Saturday, June 23, 2012

Testing: WiFi Performance 1 of n

Working as a roboticist one quickly develops a love/hate relationship with WiFi. One of the biggest problems, based on feedback and our internal projects, is the lack of sufficient bandwidth to transmit everything all of the time. In an attempt to deal with the problem directly, our software team ordered several external WiFi adapters and put them to the test. The tests focused determining available bandwidth without regard for range, future testing may consider the effects of range on the total system performance.

Iperf was used to test the bandwidth of various wireless devices. Selected results were verified by using SCP to transfer a 1GB file.

The upper-bound of bandwidth was found by connecting an ASUS EEE PC 1225C and an ASUS EEE PC 1215N to a router via Ethernet.

To test the devices, the ASUS EEE PC 1225C is connected to a NETGEAR WNDR3800 router running OpenWRT via Ethernet and the ASUS EEE PC 1215N is placed five feet from the router. Both laptops are running Ubuntu 10.04 kernel 2.6.38.

To test the TX bandwidth, the laptop connected by Ethernet is considered the server and the other acts as the client. To test the RX bandwidth, the roles of the laptops are switched.

server@server-laptop:~$ iperf -s
client@client-laptop:~$ iperf -c IP_SERVER -t 100 -i 2

The bandwidth is calculated using 50 samples, each sample taken at two second intervals.

Setting up TP-LINK TL-WN722N:

Depending on the version of the driver, you can check to see if your machine has the necessary drivers and firmware:

$ modinfo ath9k_htc

$ ls -al /lib/firmware/ | grep htc
- or -
$ ls -al /lib/firmware/ | grep ar

If it is not found, download missing firmware and place files in /lib/firmware/.

To get the driver, download compat-wireless tarball
$ tar -xvzf compat-wireless-x-x-x.tar.bz2
$ cd compat-wireless-x-x-x
$ ./scripts/driver-select ath9k_htc
$ make
$ sudo make install
$ sudo modprobe ath9k_htc

Plug in device. If the device light doesn't go on, reboot system.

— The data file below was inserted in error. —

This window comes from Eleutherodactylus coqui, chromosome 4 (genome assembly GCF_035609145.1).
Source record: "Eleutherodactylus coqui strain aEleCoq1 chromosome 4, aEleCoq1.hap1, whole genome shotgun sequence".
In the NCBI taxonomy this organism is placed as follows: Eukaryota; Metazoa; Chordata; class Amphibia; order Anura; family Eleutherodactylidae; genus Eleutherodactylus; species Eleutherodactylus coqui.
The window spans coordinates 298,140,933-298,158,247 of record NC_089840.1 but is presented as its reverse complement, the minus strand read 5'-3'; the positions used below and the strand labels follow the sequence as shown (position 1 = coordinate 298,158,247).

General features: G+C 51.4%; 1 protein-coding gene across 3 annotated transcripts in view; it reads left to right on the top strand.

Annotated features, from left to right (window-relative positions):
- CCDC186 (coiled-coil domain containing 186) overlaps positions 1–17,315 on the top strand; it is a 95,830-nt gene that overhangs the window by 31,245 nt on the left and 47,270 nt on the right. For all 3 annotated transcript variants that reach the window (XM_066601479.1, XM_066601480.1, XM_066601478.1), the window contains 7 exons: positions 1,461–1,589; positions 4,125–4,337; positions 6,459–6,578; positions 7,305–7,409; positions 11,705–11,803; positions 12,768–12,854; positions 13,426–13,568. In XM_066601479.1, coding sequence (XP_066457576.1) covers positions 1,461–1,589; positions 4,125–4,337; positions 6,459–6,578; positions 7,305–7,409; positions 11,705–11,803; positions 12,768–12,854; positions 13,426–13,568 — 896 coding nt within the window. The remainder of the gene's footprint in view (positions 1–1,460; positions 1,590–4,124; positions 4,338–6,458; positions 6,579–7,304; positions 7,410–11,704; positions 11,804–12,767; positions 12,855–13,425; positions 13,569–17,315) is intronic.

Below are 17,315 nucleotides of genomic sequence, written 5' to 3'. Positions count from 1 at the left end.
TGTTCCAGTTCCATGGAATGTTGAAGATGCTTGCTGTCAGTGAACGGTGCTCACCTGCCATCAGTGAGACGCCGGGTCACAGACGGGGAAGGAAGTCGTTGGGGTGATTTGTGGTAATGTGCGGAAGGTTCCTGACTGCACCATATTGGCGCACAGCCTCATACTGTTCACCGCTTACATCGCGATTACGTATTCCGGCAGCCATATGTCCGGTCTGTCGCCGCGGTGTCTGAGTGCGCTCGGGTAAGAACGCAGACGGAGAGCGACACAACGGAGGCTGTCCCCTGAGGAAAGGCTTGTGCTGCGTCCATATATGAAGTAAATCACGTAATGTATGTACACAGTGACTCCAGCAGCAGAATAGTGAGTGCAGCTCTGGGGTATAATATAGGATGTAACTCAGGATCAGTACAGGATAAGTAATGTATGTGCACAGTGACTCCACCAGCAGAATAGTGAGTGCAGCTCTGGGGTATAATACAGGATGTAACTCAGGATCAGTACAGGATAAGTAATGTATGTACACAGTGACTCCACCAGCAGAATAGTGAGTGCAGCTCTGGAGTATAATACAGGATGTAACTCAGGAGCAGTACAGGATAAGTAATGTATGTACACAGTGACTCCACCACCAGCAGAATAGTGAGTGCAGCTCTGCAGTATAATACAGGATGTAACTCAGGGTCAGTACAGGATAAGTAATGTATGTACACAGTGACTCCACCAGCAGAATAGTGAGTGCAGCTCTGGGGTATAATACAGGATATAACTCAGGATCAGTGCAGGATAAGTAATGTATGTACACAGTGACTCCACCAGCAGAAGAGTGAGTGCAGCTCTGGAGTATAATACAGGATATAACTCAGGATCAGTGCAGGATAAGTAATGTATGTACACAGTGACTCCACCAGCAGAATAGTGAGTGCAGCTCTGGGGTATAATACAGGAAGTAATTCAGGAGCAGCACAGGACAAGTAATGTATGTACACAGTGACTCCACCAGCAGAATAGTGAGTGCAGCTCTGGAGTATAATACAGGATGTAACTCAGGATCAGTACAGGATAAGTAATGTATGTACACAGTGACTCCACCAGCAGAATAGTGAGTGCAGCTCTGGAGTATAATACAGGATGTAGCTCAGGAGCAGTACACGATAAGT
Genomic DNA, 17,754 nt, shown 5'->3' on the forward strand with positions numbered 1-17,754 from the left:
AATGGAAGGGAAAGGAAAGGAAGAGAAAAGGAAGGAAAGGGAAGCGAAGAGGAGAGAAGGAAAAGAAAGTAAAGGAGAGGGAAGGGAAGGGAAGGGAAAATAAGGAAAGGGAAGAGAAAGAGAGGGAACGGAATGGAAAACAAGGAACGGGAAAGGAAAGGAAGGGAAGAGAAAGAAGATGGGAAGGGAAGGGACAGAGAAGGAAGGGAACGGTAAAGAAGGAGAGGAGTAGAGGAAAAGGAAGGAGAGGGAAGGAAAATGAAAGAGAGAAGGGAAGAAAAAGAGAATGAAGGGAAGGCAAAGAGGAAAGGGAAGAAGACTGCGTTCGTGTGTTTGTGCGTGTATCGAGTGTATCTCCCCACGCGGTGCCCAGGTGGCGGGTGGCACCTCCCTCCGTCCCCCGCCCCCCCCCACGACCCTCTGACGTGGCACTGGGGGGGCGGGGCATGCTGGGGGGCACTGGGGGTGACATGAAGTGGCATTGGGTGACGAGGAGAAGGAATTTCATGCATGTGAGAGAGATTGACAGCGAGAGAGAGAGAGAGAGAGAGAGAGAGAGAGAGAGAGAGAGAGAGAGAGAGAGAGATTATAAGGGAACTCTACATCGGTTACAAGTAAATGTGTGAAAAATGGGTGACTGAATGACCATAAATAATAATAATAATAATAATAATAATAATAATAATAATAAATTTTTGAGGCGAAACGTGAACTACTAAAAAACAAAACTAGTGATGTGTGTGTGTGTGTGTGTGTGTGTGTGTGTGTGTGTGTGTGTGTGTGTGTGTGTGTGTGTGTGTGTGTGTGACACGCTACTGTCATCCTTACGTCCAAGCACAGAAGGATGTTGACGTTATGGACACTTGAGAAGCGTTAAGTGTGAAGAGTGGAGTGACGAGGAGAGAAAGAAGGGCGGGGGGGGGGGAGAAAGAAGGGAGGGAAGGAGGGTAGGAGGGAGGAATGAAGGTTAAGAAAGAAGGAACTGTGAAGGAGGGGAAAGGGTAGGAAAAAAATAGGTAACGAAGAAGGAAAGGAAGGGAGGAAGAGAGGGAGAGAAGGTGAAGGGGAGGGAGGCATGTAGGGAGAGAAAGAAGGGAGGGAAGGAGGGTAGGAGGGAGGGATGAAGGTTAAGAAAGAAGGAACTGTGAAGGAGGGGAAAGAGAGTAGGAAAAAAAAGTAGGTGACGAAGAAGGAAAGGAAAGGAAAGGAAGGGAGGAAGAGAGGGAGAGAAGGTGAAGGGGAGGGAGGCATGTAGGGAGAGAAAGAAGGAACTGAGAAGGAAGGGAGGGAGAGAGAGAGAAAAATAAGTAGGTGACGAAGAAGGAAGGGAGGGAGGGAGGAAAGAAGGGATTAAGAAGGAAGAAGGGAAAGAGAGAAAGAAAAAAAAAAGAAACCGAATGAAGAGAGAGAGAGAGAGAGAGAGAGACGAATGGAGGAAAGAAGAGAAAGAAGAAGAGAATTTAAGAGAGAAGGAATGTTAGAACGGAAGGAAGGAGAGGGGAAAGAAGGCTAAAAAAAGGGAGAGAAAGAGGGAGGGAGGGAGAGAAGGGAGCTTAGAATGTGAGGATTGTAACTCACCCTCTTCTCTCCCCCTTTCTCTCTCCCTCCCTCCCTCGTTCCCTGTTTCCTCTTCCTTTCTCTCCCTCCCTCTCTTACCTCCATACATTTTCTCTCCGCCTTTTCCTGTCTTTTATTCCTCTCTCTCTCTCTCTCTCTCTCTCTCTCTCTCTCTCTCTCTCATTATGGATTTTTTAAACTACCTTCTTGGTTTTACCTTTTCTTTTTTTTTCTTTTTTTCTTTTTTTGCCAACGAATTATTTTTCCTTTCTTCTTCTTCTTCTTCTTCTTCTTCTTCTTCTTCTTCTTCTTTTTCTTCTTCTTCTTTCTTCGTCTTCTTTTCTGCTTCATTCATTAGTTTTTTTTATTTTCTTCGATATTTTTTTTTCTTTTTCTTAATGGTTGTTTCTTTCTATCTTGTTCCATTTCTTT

Setting up ASUS USB-N13:

$ modinfo rt2870sta | grep 1784
$ modinfo rt2800usb | grep 1784

If both drivers claims the device, blacklist rt2800usb.

$ sudo echo "blacklist rt2800usb" >> /etc/modprobe.d/blacklist.conf

To get the driver, see here or here.

Setting up ASUS USB-N53 (H/W Ver: A1):

The most recent driver (rt3572sta version causes a kernel panic when trying to connect to a network.

$ modinfo rt3572sta

To get the driver, see here or here.

$ tar -xvzf x_x_RT3572_Linux_STA_x.x.x.x.bz2
$ cd x_x_RT3572_Linux_STA_x.x.x.x
$ gedit ./os/linux/


$ make
$ sudo make install
$ sudo modprobe rt3572sta

If you receive an error saying the device or resource is busy, run the following

$ sudo echo "blacklist rt2870sta" >> /etc/modprobe.d/blacklist.conf
$ sudo modprobe -r rt2870sta
$ sudo modprobe rt3572sta

Setting up TP-LINK TL-WDN3200 (Ver: 1.0):

This device has not yet been tested as the driver needs to be patched.

Setting up ASUS EA-N66 (H/W Ver: A1):

Plug the adapter into the laptop via Ethernet. Open a web browser to configure.



server black ASUS
(Ethernet connected)

server red ASUS

client red ASUS

client black ASUS
(Ethernet connected)

Bandwidth (Mbps)

Trial 1 Trial 2 Trial 3 Trial 4 Trial 5 Average Trial 1 Trial 2 Trial 3 Trial 4 Trial 5 Average
Ethernet 94.1 94.1 94.1 94.1 94.1 94.1 94.1 94.1 94.1 94.1 94.1 94.1
Built-in 19.3 19.3 19.8 22.4 18 19.76 32.3 36.1 33.1 29 31 32.3
TP-LINK TL-WN722N 25.5 30.3 28.6 29 28 28.28 23.9 31.2 29.8 30 27.1 28.4
ASUS EA-N66 18.4 10.5 25.8 20 13.4 17.62 59.8 53.4 38.7 44.3 50.8 49.4
ASUS USB-N13 12 12.5 13.4 14.9 8.35 12.23 18.2 18.7 17.7 17 17.1 17.74

The asymmetric results seem ideal for a laptop user looking to download files, however for a robot looking to upload large amounts of data to a ground station, the performance seems less than ideal.

We will continue testing as the drivers for the 5Ghz dual band WiFi devices become available.

If anyone has additional results or feedback on the testing procedures, please post them in the comments.

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